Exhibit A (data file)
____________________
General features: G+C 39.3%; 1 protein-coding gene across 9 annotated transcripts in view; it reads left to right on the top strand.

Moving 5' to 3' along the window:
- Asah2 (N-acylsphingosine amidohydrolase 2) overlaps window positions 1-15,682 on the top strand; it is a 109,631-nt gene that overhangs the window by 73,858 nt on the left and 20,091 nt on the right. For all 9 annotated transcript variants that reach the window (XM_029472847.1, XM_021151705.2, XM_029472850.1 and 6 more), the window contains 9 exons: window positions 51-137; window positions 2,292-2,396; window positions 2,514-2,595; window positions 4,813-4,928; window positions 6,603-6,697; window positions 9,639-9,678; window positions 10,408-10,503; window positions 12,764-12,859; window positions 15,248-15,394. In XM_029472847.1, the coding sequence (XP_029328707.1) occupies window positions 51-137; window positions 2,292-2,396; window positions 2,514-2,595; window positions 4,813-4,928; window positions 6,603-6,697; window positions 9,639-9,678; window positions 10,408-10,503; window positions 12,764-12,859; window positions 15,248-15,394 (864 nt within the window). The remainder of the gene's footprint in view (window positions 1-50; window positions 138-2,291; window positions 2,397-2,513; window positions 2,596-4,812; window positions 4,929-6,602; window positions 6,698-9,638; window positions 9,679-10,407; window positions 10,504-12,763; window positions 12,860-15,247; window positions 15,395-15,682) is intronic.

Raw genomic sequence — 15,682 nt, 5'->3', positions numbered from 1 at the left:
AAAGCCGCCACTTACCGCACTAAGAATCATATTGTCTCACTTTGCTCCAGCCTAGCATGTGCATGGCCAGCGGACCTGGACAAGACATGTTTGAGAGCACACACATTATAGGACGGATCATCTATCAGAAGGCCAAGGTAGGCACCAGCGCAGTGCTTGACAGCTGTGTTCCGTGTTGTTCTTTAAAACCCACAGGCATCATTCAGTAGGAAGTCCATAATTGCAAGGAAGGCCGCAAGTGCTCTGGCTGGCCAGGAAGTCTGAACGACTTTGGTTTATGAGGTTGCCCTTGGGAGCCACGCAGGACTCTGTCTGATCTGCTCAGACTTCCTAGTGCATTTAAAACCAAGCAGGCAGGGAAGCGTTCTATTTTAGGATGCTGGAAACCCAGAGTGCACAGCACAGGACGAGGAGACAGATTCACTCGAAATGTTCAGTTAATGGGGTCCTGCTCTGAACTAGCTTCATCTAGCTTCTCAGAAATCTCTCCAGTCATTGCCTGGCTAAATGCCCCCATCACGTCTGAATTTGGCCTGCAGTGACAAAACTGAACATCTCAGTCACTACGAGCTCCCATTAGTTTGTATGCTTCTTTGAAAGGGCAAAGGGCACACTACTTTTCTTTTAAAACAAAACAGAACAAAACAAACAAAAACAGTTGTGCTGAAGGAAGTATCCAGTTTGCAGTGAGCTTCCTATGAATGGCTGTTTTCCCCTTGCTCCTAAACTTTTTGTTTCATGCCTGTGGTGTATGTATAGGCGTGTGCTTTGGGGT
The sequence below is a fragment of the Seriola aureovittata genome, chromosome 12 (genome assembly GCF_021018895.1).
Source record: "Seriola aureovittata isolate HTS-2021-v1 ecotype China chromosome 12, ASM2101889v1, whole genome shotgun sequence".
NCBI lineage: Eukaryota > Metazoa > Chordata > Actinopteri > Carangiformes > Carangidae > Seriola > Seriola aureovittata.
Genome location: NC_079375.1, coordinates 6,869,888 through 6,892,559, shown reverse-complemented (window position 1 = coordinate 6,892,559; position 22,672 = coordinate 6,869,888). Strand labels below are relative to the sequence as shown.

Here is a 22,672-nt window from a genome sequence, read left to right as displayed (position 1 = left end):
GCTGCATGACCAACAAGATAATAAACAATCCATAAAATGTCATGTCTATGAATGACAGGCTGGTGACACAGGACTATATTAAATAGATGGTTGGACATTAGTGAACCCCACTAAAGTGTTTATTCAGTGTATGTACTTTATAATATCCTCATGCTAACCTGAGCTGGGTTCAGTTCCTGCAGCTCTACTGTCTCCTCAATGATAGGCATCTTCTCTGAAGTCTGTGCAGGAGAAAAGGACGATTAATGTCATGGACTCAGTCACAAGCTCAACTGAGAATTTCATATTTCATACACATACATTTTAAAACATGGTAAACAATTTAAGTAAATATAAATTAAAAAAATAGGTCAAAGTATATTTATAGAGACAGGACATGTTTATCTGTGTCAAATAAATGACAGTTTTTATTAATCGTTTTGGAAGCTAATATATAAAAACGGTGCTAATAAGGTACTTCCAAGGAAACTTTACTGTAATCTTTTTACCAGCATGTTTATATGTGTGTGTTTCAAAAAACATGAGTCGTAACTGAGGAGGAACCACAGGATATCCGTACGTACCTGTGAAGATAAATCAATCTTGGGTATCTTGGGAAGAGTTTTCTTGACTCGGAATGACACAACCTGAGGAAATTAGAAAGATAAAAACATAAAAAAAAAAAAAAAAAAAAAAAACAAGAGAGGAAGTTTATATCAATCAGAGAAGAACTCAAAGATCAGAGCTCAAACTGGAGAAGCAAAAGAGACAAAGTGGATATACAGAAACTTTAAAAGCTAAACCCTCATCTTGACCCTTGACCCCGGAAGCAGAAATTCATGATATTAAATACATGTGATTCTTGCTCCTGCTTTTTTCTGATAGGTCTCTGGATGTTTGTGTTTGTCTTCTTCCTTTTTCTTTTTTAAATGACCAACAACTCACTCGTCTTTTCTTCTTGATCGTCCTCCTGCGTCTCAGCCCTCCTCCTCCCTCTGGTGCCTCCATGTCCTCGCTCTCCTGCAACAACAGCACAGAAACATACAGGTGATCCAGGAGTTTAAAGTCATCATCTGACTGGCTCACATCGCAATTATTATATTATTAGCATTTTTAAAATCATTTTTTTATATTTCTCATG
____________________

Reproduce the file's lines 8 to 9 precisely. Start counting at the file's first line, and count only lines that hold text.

NCBI lineage: Eukaryota > Metazoa > Chordata > Actinopteri > Carangiformes > Carangidae > Seriola > Seriola aureovittata.
Genome location: NC_079375.1, coordinates 6,869,888 through 6,892,559, shown reverse-complemented (window position 1 = coordinate 6,892,559; position 22,672 = coordinate 6,869,888). Strand labels below are relative to the sequence as shown.